Darius A. Stanton— founder of the Annapolis Arts, Sports and Leadership Academy— added that day’s mood sent a message of unity to over 10 statewide politicians. Voter registration was underway from the top of the March route all the way to the City Dock.

“I think the 1,000 Man March built a unified force to push the changes needed in our own communities to seek mental health, bring our family units together, to ensure we build our own economic base, make the needed reform and investments in education and the justice system, by voting and holding elected officials accountable,” said Stanton. “We are much stronger coming out of the march!

Drug and Alcohol Rehabilitation and Education

Narconon reminds families that abuse of heroin and opioid drugs has become a national health crisis. Learn to recognize the signs of heroin abuse and get your loved ones help if they are at risk. Visit www.narcononnewliferetreat.org/blog/naloxone‐ availability.html to learn about the overdose reversing drug known as naloxone and find out its availability in your state. Narconon can help you take steps to overcome addiction in your family. Call 1- 800-431-1754 today for free screenings or referrals.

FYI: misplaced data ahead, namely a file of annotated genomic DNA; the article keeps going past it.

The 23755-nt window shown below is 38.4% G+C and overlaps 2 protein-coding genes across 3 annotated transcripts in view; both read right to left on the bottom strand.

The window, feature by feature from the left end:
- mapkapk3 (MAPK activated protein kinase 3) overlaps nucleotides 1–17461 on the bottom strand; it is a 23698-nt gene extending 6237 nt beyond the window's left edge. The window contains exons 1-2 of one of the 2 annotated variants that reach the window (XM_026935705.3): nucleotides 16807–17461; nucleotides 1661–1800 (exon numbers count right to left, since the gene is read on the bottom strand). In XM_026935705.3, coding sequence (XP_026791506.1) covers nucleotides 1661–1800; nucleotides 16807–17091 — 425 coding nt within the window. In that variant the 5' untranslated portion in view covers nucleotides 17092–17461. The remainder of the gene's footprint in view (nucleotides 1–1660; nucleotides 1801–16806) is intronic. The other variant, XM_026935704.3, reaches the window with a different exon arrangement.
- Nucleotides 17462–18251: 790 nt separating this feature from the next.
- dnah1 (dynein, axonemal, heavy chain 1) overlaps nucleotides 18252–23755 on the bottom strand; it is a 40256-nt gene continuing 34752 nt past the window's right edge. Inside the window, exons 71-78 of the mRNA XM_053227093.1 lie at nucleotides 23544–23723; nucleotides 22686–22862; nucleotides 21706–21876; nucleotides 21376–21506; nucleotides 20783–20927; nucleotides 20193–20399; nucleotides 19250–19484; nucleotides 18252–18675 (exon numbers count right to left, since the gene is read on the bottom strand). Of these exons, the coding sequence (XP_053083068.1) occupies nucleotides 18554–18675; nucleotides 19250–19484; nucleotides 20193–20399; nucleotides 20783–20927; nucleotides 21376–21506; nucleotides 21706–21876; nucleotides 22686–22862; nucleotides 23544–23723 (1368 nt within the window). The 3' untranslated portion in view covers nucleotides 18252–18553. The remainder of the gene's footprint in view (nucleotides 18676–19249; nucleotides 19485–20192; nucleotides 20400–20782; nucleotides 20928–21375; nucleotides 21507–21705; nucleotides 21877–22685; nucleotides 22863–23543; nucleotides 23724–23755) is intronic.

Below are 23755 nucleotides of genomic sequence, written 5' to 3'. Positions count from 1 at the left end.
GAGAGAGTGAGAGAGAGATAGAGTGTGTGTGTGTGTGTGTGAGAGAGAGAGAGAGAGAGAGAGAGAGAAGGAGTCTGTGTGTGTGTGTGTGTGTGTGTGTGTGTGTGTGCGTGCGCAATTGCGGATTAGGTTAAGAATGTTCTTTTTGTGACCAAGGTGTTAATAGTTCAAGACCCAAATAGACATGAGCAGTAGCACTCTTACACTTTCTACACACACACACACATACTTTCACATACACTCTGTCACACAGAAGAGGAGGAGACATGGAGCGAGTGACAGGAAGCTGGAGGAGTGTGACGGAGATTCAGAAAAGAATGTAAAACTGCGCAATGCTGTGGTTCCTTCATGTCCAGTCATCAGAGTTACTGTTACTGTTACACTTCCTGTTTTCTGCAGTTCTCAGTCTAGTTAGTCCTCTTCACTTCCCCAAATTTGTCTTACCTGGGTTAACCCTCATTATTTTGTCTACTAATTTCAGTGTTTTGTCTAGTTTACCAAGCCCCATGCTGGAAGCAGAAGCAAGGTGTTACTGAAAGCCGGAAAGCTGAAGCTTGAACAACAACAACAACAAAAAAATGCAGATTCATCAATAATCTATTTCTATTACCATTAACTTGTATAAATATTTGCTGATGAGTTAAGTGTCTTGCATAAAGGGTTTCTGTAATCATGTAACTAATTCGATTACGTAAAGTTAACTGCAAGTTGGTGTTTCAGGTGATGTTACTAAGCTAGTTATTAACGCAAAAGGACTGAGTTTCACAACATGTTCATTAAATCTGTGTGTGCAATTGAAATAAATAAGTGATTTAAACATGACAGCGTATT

Genetics, Diagnosis, Treatment: NIH Takes on Sickle Cell Disease Globally

Washington, D.C.— Each year, some 150,000 children in Nigeria are born with sickle cell disease, the most common— and often life-threatening— inherited blood disorder in the world. “I was not happy when I read that Nigeria will have the highest contribution to the global burden of sickle cell disease by 2050—if we continue at the present birth rate and the level of inactivity in newborn screening,” said hematologist Obiageli Nnodu, M.D., the lead researcher in Nigeria for the Sickle Pan African Research Consortium (SPARCo), funded by the National Heart, Lung, and Blood Institute (NHLBI), part of the National Institutes of Health. “As a country, we can do better than that. After all, this is a disease where children die undiagnosed, and largely from preventable causes such as bacterial infections.”